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The method of making models from sheets of blotting paper.

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THE METHOD O F MAKING MODELS FROM SI-IEETS O F
BLOTTING PAPER.
BY
SUSANNA PHELPS GAGE.
Ithaca, New York.
The Born Method of reconstructing models from wax plates is in use
in all the larger laboratories of Anatomy and Embryology. Various
modifications of that method have been introduced, notably at Johns
IIopkins University. For smaller laboratories and isolated investigators
the wax plates are difficult to prepare or to obtain already made. Moreover, in the larger laboratories ihe preparation of the plates is a much
dreaded piece of drudgery to be done in the basement. The apparatus
is cumbersome and if at all accurate, expensive. Like any other apparatus it requires some skill to use it with success. Any one who has
either cast or rolled wax plates will not need a statement of the
inconveniences.
I n 1905, it occurred to me that sheets of blotting paper might serve
instead of wax plates. A small model was at once made which showed
its feasibility. Models made of this material were demonstrated at thc
Association of American Anatomists in December, 1905, ( Amer. Jour.
Anat. V., 1905-06, p. X X I I I ) and the method was further demonstrated
at the International Zoological Congress held in Boston, August, 1907'.
It has also been used successfully in the embryologic and anatomic
laboratories of Cornell University and the University of West Virginia.
Blotting paper models were demonstrated by Dr. J. H. Hathaway and
by Dr. J. B. Johnston a t the Association of American Anatomists held in
New York, 1906 (Proc. Assoc. Amer. Anatomists, Anat. Record, April
1, 1907,).
Usually with the Born method the wax plates are 1, 2, or 3 mm. in
thickness and the sections of the specimen are l o p or some other multiple
of 5, thus making the magnification a t which the drawing of the sections should be made, a simple problem in proportion.
It has been objected that it is difficult to obtain blotting paper of a
given thickness. This is indeed true. I n Ithaca, a t a wholesale paper
dealer's one package was bought in which the paper was of the desirable
Nov. 10, '07.
The Anatomical Record
167
thickness of one millimeter. The thickness since obtainable is 0.5 nim.,
0.77 mm. and 0.9 mm.
The following steps give a general outline of the method used:
1. For testing the thickness, a pile of 40 pieces of the same size cut
from diffe'rent sheets of the blotting paper is held closely together by a
rubber band. One end of the block so formed is dipped in hot paraffin
and compressed with the fingers. The measurement of the parafflned end
divided by the number of pieces gives the working thickness of the paper.
2. Size of model and thickness of plates.-Suppose a model is to be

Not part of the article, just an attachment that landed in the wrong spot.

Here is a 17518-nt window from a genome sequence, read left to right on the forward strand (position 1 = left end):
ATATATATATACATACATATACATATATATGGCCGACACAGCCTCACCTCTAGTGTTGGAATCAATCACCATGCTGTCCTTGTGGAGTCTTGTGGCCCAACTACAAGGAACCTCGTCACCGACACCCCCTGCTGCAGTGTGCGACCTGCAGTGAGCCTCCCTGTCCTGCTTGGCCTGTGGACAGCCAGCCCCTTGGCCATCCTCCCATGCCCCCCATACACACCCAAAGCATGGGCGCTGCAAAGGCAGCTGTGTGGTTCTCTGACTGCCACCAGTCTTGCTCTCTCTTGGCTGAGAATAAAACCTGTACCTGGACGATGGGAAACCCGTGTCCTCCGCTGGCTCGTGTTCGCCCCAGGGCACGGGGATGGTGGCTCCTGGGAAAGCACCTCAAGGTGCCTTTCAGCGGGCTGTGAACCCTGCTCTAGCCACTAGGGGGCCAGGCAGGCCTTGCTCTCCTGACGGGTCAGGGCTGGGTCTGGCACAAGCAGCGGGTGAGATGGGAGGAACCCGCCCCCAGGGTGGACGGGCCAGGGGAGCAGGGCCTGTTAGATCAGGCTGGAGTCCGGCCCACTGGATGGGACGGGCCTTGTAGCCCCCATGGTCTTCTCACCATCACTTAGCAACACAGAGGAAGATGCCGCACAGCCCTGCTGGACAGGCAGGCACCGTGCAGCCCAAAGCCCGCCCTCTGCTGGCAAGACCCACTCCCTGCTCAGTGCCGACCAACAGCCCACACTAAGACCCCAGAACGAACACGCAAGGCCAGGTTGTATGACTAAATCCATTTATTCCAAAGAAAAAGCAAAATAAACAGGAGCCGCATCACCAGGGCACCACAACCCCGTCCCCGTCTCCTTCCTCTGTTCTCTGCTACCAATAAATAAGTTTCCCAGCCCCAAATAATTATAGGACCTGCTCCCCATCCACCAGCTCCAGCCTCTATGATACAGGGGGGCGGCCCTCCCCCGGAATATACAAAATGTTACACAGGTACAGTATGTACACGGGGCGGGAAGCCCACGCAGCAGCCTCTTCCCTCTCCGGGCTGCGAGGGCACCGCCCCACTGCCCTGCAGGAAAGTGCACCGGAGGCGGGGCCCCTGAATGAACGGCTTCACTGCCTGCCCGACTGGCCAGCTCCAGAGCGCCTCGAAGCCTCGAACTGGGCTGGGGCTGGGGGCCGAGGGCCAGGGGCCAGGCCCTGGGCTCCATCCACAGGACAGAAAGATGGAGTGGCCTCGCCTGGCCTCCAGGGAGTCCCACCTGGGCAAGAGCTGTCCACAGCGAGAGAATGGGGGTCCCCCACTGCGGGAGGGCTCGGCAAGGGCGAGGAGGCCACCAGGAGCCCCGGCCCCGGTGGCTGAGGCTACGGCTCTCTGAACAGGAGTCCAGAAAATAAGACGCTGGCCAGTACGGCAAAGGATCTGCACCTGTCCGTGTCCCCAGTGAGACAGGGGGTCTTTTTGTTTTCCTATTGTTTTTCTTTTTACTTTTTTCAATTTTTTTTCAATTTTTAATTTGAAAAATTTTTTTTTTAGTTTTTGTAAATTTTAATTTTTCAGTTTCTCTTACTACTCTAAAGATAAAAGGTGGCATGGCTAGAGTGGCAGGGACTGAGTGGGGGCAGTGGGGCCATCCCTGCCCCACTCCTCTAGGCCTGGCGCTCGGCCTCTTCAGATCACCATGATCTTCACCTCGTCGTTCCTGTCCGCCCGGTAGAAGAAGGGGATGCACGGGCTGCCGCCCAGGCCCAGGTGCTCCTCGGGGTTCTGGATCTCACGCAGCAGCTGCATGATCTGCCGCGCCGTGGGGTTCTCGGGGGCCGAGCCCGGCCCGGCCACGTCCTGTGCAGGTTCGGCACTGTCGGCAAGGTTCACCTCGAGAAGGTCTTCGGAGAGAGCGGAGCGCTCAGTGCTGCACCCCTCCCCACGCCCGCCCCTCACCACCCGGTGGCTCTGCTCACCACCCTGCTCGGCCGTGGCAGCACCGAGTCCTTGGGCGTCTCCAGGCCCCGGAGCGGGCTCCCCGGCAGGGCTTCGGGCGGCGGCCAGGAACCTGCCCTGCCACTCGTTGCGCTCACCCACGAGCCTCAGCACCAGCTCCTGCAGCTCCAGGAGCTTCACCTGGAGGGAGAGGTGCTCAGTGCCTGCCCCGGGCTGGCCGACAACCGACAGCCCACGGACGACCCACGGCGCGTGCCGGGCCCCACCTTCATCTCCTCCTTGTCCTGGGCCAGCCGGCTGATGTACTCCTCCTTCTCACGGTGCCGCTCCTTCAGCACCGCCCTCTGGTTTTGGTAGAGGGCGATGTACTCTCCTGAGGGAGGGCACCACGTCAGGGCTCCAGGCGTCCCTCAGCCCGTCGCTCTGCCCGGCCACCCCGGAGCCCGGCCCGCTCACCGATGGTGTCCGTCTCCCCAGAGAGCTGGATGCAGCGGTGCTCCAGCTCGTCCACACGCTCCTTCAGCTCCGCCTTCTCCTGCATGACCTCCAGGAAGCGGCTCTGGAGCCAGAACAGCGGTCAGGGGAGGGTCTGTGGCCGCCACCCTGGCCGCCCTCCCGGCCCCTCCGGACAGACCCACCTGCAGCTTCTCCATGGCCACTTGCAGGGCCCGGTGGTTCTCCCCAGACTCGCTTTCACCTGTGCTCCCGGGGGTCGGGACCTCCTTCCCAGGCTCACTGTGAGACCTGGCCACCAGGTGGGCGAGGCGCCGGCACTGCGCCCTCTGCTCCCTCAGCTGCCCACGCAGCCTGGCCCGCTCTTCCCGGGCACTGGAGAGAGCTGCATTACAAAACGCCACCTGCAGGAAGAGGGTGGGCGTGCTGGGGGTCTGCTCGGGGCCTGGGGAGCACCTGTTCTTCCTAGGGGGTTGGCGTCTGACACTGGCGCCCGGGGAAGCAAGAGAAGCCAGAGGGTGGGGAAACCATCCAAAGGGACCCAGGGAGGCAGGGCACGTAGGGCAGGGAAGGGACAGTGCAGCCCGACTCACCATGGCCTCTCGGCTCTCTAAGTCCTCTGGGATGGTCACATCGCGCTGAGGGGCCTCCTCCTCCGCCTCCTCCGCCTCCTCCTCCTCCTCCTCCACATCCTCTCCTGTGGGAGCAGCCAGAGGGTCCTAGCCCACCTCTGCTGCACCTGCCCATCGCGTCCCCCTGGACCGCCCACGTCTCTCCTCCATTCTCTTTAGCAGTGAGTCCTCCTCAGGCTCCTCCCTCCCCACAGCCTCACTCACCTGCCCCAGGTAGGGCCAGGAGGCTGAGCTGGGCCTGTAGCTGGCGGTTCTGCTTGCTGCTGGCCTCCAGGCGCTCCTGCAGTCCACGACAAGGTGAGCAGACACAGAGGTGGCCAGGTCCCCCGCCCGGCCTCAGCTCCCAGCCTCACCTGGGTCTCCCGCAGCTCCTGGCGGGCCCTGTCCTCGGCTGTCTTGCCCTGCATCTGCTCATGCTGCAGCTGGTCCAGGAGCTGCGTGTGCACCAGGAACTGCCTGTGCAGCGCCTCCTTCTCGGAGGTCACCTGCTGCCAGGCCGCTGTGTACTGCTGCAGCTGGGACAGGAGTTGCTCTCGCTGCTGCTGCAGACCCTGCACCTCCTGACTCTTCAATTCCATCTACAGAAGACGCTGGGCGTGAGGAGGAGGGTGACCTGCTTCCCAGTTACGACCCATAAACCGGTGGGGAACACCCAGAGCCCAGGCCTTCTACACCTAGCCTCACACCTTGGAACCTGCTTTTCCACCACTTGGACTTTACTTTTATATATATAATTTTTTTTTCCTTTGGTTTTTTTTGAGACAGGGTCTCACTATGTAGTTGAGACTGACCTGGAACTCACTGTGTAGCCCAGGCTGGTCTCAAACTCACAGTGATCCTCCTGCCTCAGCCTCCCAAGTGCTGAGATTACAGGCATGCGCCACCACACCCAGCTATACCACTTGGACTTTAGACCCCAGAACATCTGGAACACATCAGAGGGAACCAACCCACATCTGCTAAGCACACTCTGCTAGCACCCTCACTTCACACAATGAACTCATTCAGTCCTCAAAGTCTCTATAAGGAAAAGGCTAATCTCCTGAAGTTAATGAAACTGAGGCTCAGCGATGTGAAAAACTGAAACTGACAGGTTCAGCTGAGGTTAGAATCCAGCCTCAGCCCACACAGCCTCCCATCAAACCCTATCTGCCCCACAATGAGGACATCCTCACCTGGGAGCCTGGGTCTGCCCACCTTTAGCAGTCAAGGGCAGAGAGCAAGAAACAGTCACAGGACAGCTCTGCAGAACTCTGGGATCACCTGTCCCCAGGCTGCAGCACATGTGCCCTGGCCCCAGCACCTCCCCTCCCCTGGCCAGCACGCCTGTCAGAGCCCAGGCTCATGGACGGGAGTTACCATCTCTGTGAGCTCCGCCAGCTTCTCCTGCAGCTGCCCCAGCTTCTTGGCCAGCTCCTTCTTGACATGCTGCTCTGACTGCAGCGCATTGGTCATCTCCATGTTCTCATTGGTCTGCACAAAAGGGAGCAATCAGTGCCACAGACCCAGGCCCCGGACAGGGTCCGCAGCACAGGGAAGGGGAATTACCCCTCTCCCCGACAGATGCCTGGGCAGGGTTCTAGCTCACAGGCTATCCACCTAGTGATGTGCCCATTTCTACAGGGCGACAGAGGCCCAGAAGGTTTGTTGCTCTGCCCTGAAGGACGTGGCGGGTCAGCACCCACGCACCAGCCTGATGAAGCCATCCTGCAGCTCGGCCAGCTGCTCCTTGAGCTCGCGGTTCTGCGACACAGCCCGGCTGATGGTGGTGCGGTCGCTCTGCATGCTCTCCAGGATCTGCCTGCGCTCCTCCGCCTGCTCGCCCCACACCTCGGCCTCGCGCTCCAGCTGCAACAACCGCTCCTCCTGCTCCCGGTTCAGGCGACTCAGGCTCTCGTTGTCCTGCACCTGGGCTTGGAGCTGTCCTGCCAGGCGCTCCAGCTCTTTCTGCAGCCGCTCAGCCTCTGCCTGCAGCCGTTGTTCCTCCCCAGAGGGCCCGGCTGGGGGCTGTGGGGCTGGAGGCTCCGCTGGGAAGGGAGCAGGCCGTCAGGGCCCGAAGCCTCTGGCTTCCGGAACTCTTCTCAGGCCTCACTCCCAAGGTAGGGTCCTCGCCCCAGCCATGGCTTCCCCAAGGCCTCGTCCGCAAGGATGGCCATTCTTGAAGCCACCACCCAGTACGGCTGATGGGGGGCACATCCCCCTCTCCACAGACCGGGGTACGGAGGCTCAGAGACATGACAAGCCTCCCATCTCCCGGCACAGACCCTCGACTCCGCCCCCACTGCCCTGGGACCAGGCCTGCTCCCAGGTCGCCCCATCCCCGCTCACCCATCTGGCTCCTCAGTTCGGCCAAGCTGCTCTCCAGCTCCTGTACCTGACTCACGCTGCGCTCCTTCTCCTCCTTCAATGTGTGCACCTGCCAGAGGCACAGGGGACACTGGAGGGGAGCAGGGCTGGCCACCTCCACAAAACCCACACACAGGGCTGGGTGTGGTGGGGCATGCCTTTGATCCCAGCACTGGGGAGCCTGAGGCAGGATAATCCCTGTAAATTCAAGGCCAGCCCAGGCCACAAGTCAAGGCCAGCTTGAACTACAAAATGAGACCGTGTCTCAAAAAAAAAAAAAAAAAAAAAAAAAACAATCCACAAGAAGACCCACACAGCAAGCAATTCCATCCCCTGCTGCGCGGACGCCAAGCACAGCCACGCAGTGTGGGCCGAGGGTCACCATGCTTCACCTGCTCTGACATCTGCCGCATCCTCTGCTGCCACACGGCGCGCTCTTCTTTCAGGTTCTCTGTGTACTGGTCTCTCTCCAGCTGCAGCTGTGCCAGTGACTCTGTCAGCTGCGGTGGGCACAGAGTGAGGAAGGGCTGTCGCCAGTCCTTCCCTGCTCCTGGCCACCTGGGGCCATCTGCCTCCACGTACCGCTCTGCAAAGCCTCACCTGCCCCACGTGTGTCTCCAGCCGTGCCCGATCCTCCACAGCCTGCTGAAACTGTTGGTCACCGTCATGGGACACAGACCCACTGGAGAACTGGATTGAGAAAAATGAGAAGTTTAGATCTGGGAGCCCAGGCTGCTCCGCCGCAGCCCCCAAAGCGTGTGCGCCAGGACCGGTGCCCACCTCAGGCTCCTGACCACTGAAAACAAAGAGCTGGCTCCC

made of a specimen cut into a lop series and the blotting paper available has a thickness of 0.9 mm. or 9OOp. Each sheet is 9OOp divided by
l o p = 90 times as thick as the sections. The simplest case would be
for a model 90 times as large as the object. Then each section is
drawn at a magnification of 90 and a plate of the blotting paper is used
for each section.
Suppose it were desirable to use a magnification of 120. Each section
is drawn of the proper size, and must be represented by a thickness on
the model of 120 X l o p = 1200p or 1.2 mm. One plate is 0.9 mm.
thick, that is 0.3 mm. less than it should be. In every three plates there
is a loss of 0.9 mm., a loss which is made good by using two sheets of
blotting paper for every third section, that is, for every group of three
sections four pieces of blotting paper would be used.
Suppose a magnification of 60 were desired, then each section if drawn
at a magnification of 60 should be represented on the model by 60 X lop
= 600p or 0.6 mm. As the thickness of the paper is 0.9 mm., one plate is
0.3 mm. too thick and three plates would be 0.9 mm. too thick. Hence if
every third plate is omitted the correct thickness is secured. In practice
the drawing of every third section is omitted.
Other problems are easily met as occasion demands by adding plates
or omitting the drawing of certain sections. The slight inaccuracy thus
produced is negligible.
3. Thickness of paper, size of model and magnification having been
determined, the drawings of sections are made upon the blotting paper
by the aid of a camera lucida, or more satisfactorily with a projection
microscope.
One or more duplicate drawings may be easily secured by using carbon
paper and thin sheets over the blotting paper.
4. The difficulty of cutting wax plates is considerable. This difficulty
has been met by Dr. E. TJ. Mark by using a sewing-machine with an
electrically heated wire as cutting edge. (Demonstrated at the Asso-
168
The Anatomical Record